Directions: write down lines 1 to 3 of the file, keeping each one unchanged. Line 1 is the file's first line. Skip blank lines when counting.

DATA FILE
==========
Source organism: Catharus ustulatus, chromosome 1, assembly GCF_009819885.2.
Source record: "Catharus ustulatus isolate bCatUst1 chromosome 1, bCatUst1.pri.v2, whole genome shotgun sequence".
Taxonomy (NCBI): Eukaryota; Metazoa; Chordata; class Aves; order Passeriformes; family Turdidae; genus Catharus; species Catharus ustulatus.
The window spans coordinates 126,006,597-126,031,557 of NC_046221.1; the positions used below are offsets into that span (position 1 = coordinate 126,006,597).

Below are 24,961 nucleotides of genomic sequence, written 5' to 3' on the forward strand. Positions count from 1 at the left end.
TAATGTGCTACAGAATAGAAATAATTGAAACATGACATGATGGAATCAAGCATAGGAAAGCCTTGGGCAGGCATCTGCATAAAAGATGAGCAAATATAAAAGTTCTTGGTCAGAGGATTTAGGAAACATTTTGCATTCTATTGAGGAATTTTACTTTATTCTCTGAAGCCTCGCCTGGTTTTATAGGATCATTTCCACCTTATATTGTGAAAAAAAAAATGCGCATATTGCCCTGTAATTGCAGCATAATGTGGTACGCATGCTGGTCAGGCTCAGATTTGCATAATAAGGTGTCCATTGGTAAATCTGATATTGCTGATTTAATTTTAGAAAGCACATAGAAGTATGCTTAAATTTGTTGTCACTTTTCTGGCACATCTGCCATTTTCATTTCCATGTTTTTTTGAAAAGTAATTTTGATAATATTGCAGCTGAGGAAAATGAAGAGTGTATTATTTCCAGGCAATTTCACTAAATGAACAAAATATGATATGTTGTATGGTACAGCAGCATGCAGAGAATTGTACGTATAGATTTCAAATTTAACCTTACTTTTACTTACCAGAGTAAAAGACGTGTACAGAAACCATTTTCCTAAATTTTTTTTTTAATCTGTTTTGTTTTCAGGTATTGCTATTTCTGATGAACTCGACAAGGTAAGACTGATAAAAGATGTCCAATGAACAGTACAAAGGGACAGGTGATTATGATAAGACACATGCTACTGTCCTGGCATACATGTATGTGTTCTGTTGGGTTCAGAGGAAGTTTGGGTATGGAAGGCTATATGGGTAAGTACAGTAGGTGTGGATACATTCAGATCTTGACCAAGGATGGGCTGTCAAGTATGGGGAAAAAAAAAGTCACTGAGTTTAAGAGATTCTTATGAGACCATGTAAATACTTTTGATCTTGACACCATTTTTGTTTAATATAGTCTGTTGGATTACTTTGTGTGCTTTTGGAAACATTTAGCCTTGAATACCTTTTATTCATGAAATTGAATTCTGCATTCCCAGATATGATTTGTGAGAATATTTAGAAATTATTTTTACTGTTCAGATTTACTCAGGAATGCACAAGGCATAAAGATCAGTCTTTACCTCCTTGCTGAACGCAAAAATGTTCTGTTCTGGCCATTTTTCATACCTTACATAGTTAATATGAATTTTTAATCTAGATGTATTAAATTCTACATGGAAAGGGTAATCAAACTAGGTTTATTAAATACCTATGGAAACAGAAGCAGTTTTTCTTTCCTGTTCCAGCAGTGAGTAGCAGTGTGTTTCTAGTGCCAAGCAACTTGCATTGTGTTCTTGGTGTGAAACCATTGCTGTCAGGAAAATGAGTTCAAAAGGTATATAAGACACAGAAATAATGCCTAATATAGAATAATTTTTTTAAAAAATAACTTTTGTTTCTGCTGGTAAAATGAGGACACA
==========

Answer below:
Source organism: Catharus ustulatus, chromosome 1, assembly GCF_009819885.2.
Source record: "Catharus ustulatus isolate bCatUst1 chromosome 1, bCatUst1.pri.v2, whole genome shotgun sequence".
Taxonomy (NCBI): Eukaryota; Metazoa; Chordata; class Aves; order Passeriformes; family Turdidae; genus Catharus; species Catharus ustulatus.